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Remarks by An Tánaiste to the Ireland Funds Annual Conference

Northern Ireland Peace Process, Speech, Northern Ireland, 2011

Friends, Ladies and Gentlemen,

Thank you for your welcome and thank you, Kieran for your introduction.

It is heartening to see so many of you here today, including your future leaders, who have travelled long distances to be here.  I look forward to having the opportunity to meet with you over lunch.

Let me begin by paying tribute to the Ireland Funds and, in particular to you, Loretta, for the inspired leadership you provide to the Funds. 

Ambassador Dan Rooney can’t be with us today but I cannot address you without paying a special tribute to him – not only as a founder of the Funds but as a truly outstanding US Ambassador to Ireland.  

When Dan and Patricia Rooney arrived at the Ambassador’s residence in Dublin, we knew something very special was in store for us. 

In two years Dan has been in virtually every village and town land in Ireland.  It is characteristic of Dan that he wanted to connect not only with leaders and decision makers, but also with the citizens of our country.

Since the establishment of the Funds, you have seen and contributed to momentous change in Ireland.  You were there at the beginning, when many thought the challenges posed by the troubles were insurmountable. Your work gave hope to divided communities across Northern Ireland. You were there to welcome and support the new Northern Ireland Executive when it brought its investment message to the US.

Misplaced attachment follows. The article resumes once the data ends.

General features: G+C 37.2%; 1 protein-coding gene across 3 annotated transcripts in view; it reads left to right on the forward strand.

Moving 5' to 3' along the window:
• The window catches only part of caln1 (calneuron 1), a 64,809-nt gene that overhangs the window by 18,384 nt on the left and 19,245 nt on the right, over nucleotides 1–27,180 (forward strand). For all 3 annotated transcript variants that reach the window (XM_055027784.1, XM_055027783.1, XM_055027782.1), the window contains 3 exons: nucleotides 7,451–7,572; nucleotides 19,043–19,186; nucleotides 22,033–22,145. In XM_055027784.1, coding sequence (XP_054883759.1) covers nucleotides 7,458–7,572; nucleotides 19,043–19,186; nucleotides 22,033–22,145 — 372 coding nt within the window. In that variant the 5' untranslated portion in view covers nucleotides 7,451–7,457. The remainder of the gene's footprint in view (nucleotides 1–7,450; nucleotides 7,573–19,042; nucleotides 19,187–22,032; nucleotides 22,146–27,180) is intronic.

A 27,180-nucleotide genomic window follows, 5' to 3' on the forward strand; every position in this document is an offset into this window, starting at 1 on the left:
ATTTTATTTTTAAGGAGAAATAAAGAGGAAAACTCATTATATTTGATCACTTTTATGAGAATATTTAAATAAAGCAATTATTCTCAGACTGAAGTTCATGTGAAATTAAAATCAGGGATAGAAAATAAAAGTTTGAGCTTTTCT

The Ireland Funds have worked over many years, with successive Governments, building successful strategic partnerships within the wider global Irish family. 

What sets you apart is your generosity:  generosity of time and of leadership, especially when times are tough and needs are at their greatest.

You don’t need me to tell you we still face enormous challenges.  Some are old and some new.

When we set out on this journey, our ambition was not simply to end violence; it was to build reconciliation. 

The visit of Queen Elizabeth II showed how far this has advanced. It demonstrated how relations between Ireland and Britain have been transformed and strengthened.  It illustrated the real spirit of mutual respect and friendship that exists between our people.

The presence of the Queen and President Mc Aleese together, in the place where those who died in the cause of Irish independence are commemorated, represented a very meaningful and powerful symbol of reconciliation.

This week’s scenes in East Belfast are a stark reminder that there is yet some way to go.  Stay with us on that journey and continue to work with us in building a new society on this island.

And of course we face economic challenges unmatched in our history.  Some of the factors affecting our economy are outside our hands.

But where we can act we have and we will.  Bill Clinton, when he addressed a gathering last autumn to honour Loretta Brennan Glucksman, said there is only one way to deal with a crisis – face into it.

That’s what this Government has done.  We have taken tough and necessary decisions and we know well that the road ahead will not be easy.

We also know we will come through this.  As President Obama said in College Green last month: “Ireland’s best days are still ahead.”

In spite of our difficulties, Ireland is still regarded as a great place to invest.  We have many strategic advantages to attract global investors in the long term, including our corporation tax rate.  Ireland’s corporation tax rate was negotiated by my Cabinet colleague, Ruairi Quinn, when the Labour Party was last in Government, and you can be assured that this Government is firmly committed to keeping it.